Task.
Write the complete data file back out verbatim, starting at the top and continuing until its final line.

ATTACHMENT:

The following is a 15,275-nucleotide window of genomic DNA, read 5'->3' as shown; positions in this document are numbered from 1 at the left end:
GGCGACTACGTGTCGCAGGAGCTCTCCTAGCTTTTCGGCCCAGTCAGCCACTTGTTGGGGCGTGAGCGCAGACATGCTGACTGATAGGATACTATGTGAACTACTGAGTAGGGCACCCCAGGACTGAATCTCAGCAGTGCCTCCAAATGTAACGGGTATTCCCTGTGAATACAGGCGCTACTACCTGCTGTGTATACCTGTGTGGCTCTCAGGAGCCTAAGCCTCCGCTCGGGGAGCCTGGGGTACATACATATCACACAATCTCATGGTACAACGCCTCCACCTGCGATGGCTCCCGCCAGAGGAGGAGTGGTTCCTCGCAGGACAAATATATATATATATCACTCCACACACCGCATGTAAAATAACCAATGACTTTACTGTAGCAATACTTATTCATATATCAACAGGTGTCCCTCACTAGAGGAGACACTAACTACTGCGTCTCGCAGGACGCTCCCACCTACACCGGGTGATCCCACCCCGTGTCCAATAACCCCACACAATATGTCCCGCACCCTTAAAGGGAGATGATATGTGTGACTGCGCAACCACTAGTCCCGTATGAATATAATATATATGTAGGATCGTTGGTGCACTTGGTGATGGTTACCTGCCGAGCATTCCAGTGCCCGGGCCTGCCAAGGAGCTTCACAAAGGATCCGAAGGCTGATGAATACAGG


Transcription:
The following is a 15,275-nucleotide window of genomic DNA, read 5'->3' as shown; positions in this document are numbered from 1 at the left end:
GGCGACTACGTGTCGCAGGAGCTCTCCTAGCTTTTCGGCCCAGTCAGCCACTTGTTGGGGCGTGAGCGCAGACATGCTGACTGATAGGATACTATGTGAACTACTGAGTAGGGCACCCCAGGACTGAATCTCAGCAGTGCCTCCAAATGTAACGGGTATTCCCTGTGAATACAGGCGCTACTACCTGCTGTGTATACCTGTGTGGCTCTCAGGAGCCTAAGCCTCCGCTCGGGGAGCCTGGGGTACATACATATCACACAATCTCATGGTACAACGCCTCCACCTGCGATGGCTCCCGCCAGAGGAGGAGTGGTTCCTCGCAGGACAAATATATATATATATCACTCCACACACCGCATGTAAAATAACCAATGACTTTACTGTAGCAATACTTATTCATATATCAACAGGTGTCCCTCACTAGAGGAGACACTAACTACTGCGTCTCGCAGGACGCTCCCACCTACACCGGGTGATCCCACCCCGTGTCCAATAACCCCACACAATATGTCCCGCACCCTTAAAGGGAGATGATATGTGTGACTGCGCAACCACTAGTCCCGTATGAATATAATATATATGTAGGATCGTTGGTGCACTTGGTGATGGTTACCTGCCGAGCATTCCAGTGCCCGGGCCTGCCAAGGAGCTTCACAAAGGATCCGAAGGCTGATGAATACAGG